Tricky Bird IDs: Eurasian Collared-Dove and African Collared-Dove, Project FeederWatch, A Joint Project of the Cornell Lab of Ornithology and Bird Studies Canada, http://www.birds.cornell.edu/pfw/AboutBirdsandFeeding/EucdovRitdovID.htm

Romagosa, Christina Margarita. 2002. Eurasian Collared-Dove (Streptopelia decaocto), The Birds of North America Online (A. Poole, Ed.). Ithaca: Cornell Lab of Ornithology; Retrieved from the Birds of North America Online: http://bna.birds.cornell.edu/bna/species/630/articles/introduction

2009-2010 Upland Game Guidebook, Utah Division of Wildlife Resources, http://wildlife.utah.gov/guidebooks/2009-10_upland_game/2009-10_upland_game.pdf

Complete Birds of North America, ed. Jonathan Alderfer, National Geographic, 2006

Bugging Marbled Godwits

Marbled Godwit on the shore
Photo by Lee Karney
Courtesy U.S. Fish and Wildlife Service

In the name of curiosity and hunger, man has tracked the migrations of animals for centuries. The first record of the use of leg bands to track birds is from 1595 when one of Henry IV’s Peregrine Falcons was lost in France. It showed up 24 hours later in Malta, about 1400 miles away. John James Audubon tied silver cords to a brood of phoebes and identified two nestlings that returned the next year. In 1899, Hans Mortensen added identification numbers and his return address to the plain leg bands and modern bird banding was born.

In the United States, anyone who finds a bird band is encouraged to report it to the Patuxent Wildlife Research Center in Maryland. Banding provides us with limited information, however. There is no data about the bird’s life between the time of banding and its recapture or death.

But recent miniaturization of satellite transmitters used to track larger animals is now proving valuable in bird research. In 2006, Bridget Olsen of the Bear River Migratory Bird Refuge and Adrian Farmer of the US Geological Survey started placing tiny satellite transmitters on the backs of Marbled Godwits, a hefty sandpiper that rests at the refuge during its migration. The Marbled Godwit is in decline throughout its range. This large shorebird was chosen by scientists from Mexico, the United States and Canada as the focus for an international shorebird conservation effort.
The solar-powered transmitters periodically record the bird’s GPS location. The transmission is picked up via satellite and returned to the researchers. Comparing two transmissions indicates travel time and speed.

Olsen and Farmer work with wildlife officers across North America to track the Marbled Godwits from their wintering grounds in Baja California, through their migration to nesting grounds in the Great Plains, Alaska and Canada.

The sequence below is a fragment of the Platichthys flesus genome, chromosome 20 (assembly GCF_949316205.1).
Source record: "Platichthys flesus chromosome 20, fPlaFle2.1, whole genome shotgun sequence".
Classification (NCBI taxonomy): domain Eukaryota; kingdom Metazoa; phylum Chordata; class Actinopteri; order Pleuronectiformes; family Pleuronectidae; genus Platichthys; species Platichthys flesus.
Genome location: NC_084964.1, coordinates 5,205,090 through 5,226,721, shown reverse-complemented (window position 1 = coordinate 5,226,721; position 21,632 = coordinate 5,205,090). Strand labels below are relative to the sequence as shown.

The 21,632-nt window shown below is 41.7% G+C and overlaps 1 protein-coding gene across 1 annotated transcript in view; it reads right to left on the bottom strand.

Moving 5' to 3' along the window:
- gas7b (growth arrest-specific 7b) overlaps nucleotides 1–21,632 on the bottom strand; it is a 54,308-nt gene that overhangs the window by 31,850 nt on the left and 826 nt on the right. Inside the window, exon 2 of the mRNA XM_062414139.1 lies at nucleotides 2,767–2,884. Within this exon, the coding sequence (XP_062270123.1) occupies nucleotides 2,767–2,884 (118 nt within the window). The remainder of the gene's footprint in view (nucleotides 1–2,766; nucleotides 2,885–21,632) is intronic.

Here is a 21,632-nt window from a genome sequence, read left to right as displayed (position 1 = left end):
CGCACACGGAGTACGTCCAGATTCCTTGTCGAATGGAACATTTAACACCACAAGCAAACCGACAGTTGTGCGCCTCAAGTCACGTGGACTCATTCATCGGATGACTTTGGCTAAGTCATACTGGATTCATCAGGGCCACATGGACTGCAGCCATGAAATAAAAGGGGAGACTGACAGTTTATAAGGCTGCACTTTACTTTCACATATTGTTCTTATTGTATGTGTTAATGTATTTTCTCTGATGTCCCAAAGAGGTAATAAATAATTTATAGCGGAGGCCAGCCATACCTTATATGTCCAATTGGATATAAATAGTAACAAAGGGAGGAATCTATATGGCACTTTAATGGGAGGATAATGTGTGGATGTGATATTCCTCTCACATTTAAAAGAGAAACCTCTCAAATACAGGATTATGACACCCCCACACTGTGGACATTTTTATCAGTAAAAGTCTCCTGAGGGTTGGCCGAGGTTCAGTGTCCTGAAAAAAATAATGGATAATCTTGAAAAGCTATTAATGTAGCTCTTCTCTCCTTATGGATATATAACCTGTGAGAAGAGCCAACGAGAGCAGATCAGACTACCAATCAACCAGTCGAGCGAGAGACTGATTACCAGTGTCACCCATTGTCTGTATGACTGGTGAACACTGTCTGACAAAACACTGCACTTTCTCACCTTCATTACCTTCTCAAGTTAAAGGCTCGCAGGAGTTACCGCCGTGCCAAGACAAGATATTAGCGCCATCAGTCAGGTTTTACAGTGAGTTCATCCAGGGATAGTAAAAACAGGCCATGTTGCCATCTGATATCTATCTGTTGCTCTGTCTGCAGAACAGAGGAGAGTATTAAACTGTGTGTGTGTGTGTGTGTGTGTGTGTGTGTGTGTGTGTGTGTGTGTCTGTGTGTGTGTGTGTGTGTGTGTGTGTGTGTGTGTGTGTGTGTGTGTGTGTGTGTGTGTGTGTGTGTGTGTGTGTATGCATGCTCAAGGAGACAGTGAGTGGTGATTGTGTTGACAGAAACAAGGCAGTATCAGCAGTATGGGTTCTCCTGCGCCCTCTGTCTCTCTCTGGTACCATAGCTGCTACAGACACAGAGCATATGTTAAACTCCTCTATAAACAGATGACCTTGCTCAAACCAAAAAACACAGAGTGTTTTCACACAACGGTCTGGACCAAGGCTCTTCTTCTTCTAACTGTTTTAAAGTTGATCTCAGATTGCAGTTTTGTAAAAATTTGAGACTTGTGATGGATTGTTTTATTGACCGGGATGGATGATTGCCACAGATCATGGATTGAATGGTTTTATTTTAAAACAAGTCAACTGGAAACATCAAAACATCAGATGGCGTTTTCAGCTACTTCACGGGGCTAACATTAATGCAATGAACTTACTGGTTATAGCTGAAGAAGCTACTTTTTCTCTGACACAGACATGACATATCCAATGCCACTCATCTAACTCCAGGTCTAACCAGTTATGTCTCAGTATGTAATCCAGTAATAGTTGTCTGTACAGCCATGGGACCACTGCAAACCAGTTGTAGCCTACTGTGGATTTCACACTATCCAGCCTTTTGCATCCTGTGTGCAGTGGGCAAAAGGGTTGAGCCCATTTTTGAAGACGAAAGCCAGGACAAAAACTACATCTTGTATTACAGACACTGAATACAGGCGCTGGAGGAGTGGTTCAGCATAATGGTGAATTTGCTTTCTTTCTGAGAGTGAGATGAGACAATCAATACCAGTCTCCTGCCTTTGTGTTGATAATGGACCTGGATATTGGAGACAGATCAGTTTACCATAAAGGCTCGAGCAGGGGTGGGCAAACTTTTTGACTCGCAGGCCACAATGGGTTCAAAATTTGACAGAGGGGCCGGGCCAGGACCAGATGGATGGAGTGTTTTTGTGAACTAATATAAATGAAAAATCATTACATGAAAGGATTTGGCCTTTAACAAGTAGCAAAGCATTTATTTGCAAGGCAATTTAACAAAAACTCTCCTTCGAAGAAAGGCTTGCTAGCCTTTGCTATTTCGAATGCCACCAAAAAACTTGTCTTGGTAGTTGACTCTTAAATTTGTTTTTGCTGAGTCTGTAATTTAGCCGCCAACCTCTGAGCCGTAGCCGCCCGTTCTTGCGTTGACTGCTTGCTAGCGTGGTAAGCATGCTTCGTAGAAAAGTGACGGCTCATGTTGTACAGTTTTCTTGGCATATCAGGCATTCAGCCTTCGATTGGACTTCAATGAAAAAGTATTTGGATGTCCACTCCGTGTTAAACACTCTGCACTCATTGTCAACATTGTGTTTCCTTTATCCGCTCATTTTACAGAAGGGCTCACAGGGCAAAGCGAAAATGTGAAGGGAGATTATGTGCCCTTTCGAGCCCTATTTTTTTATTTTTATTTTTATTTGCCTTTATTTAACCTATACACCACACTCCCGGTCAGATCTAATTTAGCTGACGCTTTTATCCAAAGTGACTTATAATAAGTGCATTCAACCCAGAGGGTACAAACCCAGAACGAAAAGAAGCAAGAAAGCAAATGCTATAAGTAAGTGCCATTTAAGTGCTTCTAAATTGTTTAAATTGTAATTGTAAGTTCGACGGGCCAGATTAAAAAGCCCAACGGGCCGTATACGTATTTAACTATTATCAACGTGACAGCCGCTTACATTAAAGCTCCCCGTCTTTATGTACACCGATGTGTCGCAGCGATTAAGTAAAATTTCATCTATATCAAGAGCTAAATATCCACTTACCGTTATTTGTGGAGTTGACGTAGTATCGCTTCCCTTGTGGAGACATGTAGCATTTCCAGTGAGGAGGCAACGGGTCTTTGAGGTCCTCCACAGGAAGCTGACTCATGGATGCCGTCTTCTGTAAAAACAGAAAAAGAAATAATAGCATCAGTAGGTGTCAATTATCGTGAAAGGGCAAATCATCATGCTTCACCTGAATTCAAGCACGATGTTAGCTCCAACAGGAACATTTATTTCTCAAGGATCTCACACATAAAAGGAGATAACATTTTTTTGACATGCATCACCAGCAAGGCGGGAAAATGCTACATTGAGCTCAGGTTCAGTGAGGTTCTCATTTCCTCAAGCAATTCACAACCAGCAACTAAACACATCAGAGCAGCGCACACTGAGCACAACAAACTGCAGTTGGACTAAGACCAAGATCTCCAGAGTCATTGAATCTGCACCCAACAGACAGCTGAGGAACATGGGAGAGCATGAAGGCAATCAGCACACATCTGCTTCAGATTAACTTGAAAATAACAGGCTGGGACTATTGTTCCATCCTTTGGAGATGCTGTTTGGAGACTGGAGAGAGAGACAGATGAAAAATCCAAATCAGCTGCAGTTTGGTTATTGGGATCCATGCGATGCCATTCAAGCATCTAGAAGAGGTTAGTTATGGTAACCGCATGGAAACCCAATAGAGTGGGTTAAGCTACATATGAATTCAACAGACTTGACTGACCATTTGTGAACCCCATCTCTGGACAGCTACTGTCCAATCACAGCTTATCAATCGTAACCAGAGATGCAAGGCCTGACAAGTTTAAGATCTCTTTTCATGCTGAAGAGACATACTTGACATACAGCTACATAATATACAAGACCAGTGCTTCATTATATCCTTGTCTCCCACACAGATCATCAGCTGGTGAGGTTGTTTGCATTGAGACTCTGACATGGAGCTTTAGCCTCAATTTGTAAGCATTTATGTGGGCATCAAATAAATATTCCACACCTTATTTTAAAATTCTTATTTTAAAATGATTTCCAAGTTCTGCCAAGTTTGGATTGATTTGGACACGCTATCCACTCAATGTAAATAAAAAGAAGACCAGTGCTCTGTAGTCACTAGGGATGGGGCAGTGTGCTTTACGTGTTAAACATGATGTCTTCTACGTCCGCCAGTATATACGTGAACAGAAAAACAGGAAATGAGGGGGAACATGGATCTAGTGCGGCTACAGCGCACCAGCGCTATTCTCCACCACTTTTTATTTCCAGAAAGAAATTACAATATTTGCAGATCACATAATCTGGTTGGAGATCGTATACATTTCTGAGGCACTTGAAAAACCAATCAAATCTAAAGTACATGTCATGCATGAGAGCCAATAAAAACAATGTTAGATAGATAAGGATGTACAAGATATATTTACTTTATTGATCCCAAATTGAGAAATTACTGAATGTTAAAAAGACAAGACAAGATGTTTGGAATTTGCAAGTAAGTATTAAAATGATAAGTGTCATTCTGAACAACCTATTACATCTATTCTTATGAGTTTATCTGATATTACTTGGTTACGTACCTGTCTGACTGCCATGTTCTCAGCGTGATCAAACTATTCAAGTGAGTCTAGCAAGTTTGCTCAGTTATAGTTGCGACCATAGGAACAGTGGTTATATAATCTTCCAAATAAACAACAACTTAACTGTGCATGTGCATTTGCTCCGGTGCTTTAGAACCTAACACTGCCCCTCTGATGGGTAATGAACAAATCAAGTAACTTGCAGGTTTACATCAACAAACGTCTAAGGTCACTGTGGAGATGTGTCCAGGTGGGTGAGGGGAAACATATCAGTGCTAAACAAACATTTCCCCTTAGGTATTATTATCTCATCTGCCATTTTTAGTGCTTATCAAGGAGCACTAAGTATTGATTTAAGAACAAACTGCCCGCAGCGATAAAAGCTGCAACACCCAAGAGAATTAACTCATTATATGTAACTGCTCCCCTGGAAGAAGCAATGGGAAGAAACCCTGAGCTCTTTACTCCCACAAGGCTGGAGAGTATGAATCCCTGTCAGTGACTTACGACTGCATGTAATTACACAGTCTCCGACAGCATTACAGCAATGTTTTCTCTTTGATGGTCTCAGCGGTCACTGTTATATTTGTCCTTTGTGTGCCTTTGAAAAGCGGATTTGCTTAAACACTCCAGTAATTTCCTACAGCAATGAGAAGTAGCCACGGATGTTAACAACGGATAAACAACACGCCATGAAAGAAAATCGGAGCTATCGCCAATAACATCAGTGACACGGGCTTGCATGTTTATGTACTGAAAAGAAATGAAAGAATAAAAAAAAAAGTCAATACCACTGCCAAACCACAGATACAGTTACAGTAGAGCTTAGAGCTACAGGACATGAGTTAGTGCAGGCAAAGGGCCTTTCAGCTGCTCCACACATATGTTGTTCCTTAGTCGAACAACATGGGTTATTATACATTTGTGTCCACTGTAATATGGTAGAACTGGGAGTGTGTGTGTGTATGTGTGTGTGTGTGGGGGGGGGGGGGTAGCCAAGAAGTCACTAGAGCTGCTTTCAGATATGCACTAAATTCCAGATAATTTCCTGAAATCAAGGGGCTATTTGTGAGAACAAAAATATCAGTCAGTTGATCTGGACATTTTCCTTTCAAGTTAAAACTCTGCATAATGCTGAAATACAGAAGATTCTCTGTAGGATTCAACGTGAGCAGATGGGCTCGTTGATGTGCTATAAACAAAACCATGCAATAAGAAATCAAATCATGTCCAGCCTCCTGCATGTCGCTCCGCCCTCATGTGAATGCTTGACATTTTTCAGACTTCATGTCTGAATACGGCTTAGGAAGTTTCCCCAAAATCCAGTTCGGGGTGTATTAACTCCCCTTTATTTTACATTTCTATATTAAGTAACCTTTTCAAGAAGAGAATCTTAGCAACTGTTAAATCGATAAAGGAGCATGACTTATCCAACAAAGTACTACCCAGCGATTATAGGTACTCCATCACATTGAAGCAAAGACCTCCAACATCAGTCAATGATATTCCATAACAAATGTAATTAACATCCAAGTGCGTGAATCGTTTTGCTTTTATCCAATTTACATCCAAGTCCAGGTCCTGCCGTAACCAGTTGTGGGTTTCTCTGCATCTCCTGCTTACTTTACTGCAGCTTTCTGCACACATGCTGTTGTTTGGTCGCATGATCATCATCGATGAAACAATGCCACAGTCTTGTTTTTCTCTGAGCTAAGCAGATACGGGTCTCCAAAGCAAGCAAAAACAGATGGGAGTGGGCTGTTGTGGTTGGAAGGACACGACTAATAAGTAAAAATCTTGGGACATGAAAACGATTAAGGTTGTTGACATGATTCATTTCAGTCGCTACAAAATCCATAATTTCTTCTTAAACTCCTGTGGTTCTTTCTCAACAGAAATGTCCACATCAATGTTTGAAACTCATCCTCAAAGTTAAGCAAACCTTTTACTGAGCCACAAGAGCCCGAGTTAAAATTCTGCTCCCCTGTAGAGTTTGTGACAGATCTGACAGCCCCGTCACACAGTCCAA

This is Linda Kervin for Bridgerland Audubon Society.

Credits:

Photo: Courtesy US Fish & Wildlife Service, National Digital Library

http://www.fws.gov/digitalmedia/cdm4/item_viewer.php?CISOROOT=/natdiglib&CISOPTR=4348&CISOBOX=1&REC=1

Text: Lyle Bingham, Linda Kervin, Jim Cane, Bridgerland Audubon

Additional Reading:

Go Godwits Resources: http://www.fort.usgs.gov/Resources/GoGodwits/

Frequently Asked Questions: Tracking Marbled Godwits by Satellite: http://www.fort.usgs.gov/Resources/GoGodwits/faq.asp#Q1
Conservation Plan for the Marbled Godwit: http://www.fort.usgs.gov/Products/Publications/pub_abstract.asp?PubID=21601

Marbled Godwit, Limosa fedoa, Patuxent Wildlife Research Center, Migratory Bird Research, https://www.mbr-pwrc.usgs.gov/id/framlst/i2490id.html

Effects of Management Practices on Grassland Birds: Marbled Godwit, USGS Northern Prairie Wildlife Research Center, http://www.npwrc.usgs.gov/resource/literatr/grasbird/mago/mago.htm

Marbled Godwit, Utah Department of Natural Resources, Division of Wildlife Resources, Utah Conservation Data Center,
http://dwrcdc.nr.utah.gov/rsgis2/Search/Display.asp?FlNm=limofedo

Satellites Used to Track Bird Movement and Preserve Species, U.S. Department of the Interior, U.S. Geological Survey, USGS Newsroom, June 12, 2006, http://www.usgs.gov/newsroom/article.asp?ID=1521

Bear River Migratory Bird Refuge, Brigham City, UT – Research Page,
http://www.fws.gov/bearriver/research.html

Avian Cyrano de Bergerac- long-billed Curlew

Long-billed Curlew
Lee Karney, US Fish & Wildlife Service
Long-billed Curlew in Flight
Cresent Lake NWR, US Fish & Wildlife Service

The Cyrano de Bergerac of the bird world is the long-billed curlew. Its bill is 9 inches long and curves downward at the tip. This 19-inch bird is the largest shorebird of North America. The long-billed curlew is cinnamon brown above and buff brown below. It is similar in size to a marbled godwit, but the bill of the godwit is shorter and turns up.

Like Cyrano, the long-billed curlew is shy. They arrive in Utah in mid-March, seeking open fields and grasslands away from trees, posts, power poles or any other perches of use to predators. They can been seen walking through fields, probing with their bill for worms, insects, spiders and even berries.

In breeding season the male repeatedly flies high, then glides downward, calling all the while.
[Kevin Colver, Songs of Yellowstone #9 Long-billed Curlew]

Like other shorebirds, their nest is just a shallow scrape on the ground, lightly lined with grass. Typically 4 eggs are laid. Both sexes incubate the eggs for about 2 weeks. The down covered young hatch with their eyes open and feed themselves. Two to three weeks after the chicks hatch, the female departs. Dad stays with his chicks until after they fledge when they are about 35 days old. Soon thereafter curlews flock up to migrate south. In mid July, they fly to California or Mexico, where they frequent coastal mudflats eating crabs and other aquatic life.

The long-billed curlew was once much more common. Market hunting in the 19th century and habitat loss more recently have reduced their numbers, but they persist in parts of Utah.

Thanks to Kevin Colver for the use of his recording.

To view pictures visit the Wildaboututah link on upr.org

This is Linda Kervin for Bridgerland Audubon Society.

Credits:

Photos: Courtesy Fish and Wildlife Service Online Digital Media Library

http://www.fws.gov/digitalmedia/

Audio: Dr. Kevin Colver, www.wildsanctuary.com & www.7loons.com

Text: Lyle Bingham, Bridgerland Audubon Society
Additional Reading:

Washington State Birdweb:
http://birdweb.org/birdweb/bird_details.aspx?id=157

Long-billed curlew Numenius americanus, USGS Migratory Bird Research – Patuxent Wildlife Research Center,
https://www.mbr-pwrc.usgs.gov/id/framlst/i2640id.html

Long-billed Curlew Satellite Tracking
https://ibo.boisestate.edu/curlewtracking/locations/

Prairie Birds: Fragile Splendor in the Great Plains, Paul A. Johnsgard, 2001, University Press of Kansas, http://www.amazon.com/Prairie-Birds-Fragile-Splendor-Plains/dp/0700610677

Long-billed Curlew Mating flight (Video),
http://www.youtube.com/watch?v=Vv-cNA6IBG8